How Wendy, Fanny and Blowy transformed an island economy

Three wind turbines proved to be quite the money spinners for the residents and owners of the remote Scottish island of South Uist.


The remote Scottish island of South Uist

The three wind turbines on the remote Scottish island of South Uist "converse in sibilant voices as a fierce wind spins their enormous sails", says Martin Fletcher in The Daily Telegraph. "Nobody hears them, save a lone crofter digging peat" yet they have transformed the island's future.

A decade ago, South Uist's inhabitants, led by Angus MacMillan, launched a buyout of the island from its absentee landlords, using their rights under the Scottish Land Reform Act to purchase 93,000 acres of South Uist, along with its smaller island neighbours, Benbecula and Eriskay, for £4.5m. They raised £400,000 and sought the rest in grants from various Scottish development bodies, the local council and the lottery.

Since then, the islanders have become skilled lobbyists and "masterful fundraisers", having raised more than £23m ingrants over the years, secured jobs and resurrected South Uist's once famous golf course, which now pumps an annual £70,000 into the local economy. They have sunk £10m into creating a marina for 50 yachts and invested in several looms at £20,000 each to produce Harris tweed.

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Yet their decision to pay an extra £100,000 for the "wind rights" when they bought the islands may prove their shrewdest move. The decision proved to be the "bargain of the century". Three giant towers were shipped to the island from Germany via Sweden and erected on bases of 40 million cubic metres of concrete.

Operating 98% of the time in North Atlantic gales, the three turbines known as Wendy, Fanny and Blowy earned £1.2m last year, "a bonanza for a tiny island". Today, the island's management company has more than £30m in assets, a healthy balance sheet and employs around 20 staff, and South Uist has a viable economic future.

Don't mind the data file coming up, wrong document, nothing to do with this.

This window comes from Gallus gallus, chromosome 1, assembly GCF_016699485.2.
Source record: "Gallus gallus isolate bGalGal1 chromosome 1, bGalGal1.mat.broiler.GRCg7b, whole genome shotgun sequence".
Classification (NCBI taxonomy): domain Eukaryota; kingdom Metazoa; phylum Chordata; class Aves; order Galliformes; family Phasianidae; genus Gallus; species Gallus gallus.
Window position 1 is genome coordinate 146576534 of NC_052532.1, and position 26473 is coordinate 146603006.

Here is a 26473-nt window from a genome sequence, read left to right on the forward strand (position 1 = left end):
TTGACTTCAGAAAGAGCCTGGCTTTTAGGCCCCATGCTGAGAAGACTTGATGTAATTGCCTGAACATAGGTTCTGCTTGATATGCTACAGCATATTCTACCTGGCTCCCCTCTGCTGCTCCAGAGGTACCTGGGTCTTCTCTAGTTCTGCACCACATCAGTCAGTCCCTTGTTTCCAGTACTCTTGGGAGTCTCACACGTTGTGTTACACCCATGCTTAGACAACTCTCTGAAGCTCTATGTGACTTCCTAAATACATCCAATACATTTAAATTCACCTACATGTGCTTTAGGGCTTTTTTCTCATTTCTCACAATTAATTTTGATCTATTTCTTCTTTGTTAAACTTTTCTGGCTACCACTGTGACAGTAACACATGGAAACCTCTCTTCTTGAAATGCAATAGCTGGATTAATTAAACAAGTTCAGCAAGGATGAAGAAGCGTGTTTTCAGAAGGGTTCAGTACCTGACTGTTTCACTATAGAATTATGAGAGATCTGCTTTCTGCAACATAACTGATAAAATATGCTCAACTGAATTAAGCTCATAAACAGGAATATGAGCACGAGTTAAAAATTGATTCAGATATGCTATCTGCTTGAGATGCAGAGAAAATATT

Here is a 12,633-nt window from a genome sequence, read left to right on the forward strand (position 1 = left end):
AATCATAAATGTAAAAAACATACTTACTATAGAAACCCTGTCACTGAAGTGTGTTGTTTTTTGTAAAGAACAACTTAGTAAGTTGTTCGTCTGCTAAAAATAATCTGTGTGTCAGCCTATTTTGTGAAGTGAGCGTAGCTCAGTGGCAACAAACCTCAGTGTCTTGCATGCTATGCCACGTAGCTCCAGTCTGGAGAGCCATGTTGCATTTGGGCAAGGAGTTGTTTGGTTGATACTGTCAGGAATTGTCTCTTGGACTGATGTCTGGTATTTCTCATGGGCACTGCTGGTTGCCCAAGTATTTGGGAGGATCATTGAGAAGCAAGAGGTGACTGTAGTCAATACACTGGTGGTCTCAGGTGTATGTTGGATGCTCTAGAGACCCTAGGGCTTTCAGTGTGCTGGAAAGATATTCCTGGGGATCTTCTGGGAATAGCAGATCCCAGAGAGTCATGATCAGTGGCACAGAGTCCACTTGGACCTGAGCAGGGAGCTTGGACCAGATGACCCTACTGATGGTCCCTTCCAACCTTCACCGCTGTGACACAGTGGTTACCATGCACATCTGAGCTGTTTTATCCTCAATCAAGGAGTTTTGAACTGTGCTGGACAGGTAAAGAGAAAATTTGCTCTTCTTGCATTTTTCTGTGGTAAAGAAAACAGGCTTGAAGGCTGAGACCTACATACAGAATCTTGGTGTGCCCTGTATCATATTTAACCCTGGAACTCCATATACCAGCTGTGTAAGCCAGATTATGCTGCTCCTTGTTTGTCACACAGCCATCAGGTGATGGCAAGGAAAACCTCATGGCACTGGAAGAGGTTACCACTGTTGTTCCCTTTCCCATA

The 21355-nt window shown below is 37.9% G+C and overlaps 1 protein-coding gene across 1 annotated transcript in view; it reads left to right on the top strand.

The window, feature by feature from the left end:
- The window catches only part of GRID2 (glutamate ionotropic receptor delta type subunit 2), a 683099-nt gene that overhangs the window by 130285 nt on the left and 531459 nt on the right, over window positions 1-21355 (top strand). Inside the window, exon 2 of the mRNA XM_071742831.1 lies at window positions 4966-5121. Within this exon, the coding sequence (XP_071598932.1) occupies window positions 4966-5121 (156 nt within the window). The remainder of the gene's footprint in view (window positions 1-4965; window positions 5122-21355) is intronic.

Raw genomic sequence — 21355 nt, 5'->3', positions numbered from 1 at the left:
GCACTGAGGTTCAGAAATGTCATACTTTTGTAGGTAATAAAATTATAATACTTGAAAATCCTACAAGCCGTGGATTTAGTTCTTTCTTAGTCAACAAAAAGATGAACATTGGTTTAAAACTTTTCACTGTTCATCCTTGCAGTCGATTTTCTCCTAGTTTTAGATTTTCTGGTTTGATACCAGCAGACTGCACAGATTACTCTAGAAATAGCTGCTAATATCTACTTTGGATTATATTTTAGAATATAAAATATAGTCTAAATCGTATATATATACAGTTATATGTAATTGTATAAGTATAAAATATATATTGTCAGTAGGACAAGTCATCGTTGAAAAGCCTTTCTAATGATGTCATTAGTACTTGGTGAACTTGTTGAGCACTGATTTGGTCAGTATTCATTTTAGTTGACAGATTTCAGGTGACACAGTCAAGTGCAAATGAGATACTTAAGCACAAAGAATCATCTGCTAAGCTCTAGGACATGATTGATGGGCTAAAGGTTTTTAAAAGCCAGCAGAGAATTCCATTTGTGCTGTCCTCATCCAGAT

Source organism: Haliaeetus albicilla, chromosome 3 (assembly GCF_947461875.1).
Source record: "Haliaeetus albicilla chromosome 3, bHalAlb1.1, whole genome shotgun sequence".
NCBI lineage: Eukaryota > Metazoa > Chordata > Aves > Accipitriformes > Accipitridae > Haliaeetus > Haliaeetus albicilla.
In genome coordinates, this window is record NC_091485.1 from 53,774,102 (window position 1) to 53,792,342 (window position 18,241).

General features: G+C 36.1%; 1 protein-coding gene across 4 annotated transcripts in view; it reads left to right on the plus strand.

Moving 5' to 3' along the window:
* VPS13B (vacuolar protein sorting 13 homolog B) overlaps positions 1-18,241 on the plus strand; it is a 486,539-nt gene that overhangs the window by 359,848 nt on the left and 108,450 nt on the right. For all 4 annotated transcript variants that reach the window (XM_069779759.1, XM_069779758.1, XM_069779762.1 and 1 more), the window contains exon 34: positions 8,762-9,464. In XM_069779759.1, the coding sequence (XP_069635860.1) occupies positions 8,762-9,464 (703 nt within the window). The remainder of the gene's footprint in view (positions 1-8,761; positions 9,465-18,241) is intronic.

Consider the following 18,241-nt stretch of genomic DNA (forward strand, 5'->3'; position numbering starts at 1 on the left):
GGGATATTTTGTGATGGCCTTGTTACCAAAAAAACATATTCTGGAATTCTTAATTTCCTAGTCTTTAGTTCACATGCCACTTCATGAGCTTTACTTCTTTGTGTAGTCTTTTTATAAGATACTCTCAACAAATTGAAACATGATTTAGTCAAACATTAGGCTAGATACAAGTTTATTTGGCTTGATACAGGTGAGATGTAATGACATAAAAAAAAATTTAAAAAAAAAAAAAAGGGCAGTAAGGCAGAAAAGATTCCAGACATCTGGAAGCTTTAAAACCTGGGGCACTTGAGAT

Money makers: finding a fortune in a one-buck shave

"Are the blades any good? No. Our blades are f**king great."That was the comedy line that earned 37-year-old MichaelDubin legions of fans on YouTube and now a reported $1bndeal with Unilever. The Anglo-Dutch consumer goods giantisn't letting on exactly how much it paid for the Dollar ShaveClub, the discount razor-sales business that Dubin set up withbusiness partner Mark Levine in California four years ago.

But what is certain is that, as Dubin tells the Financial Times,"we struck a chord". The slapstick video which featured atoddler shaving a man's head and an employee being drivenaround the company's warehouse cost just $4,500 to make,but it was enough to make the start-up company a threat to amarket dominated by Gillette and Schick, whose razors cancost upwards of $8 each.

Sales have ballooned from $4m in2012 to $152m last year, including new lines, such as an $8shaving cream and a $12 Miracle Repair Serum. The founders'mix of humour and business nous has spawned severalcopycat brands, but Dubin, who remains as CEO, won't be tooworried. Sales are on target to hit $200m this year.

The In Crowd

Luke Lang, the 38-year-old founder of Crowdcube, Britain's leading crowdfunding website, doesn't hold back. "That was... utter bulls**t," he tells Kiki Loizou in The Sunday Times, referring to an accusation from Sun columnist Kelvin MacKenzie that Crowdcube misled online investors by drip-feeding money into fledgling ventures to make the firms seem more attractive. "Things like that do not happen," states Lang, normally a 6ft 3in "gentle giant", speaking from behind his desk at the company's headquarters in Exeter, amid bean bags and views out towards the English Channel.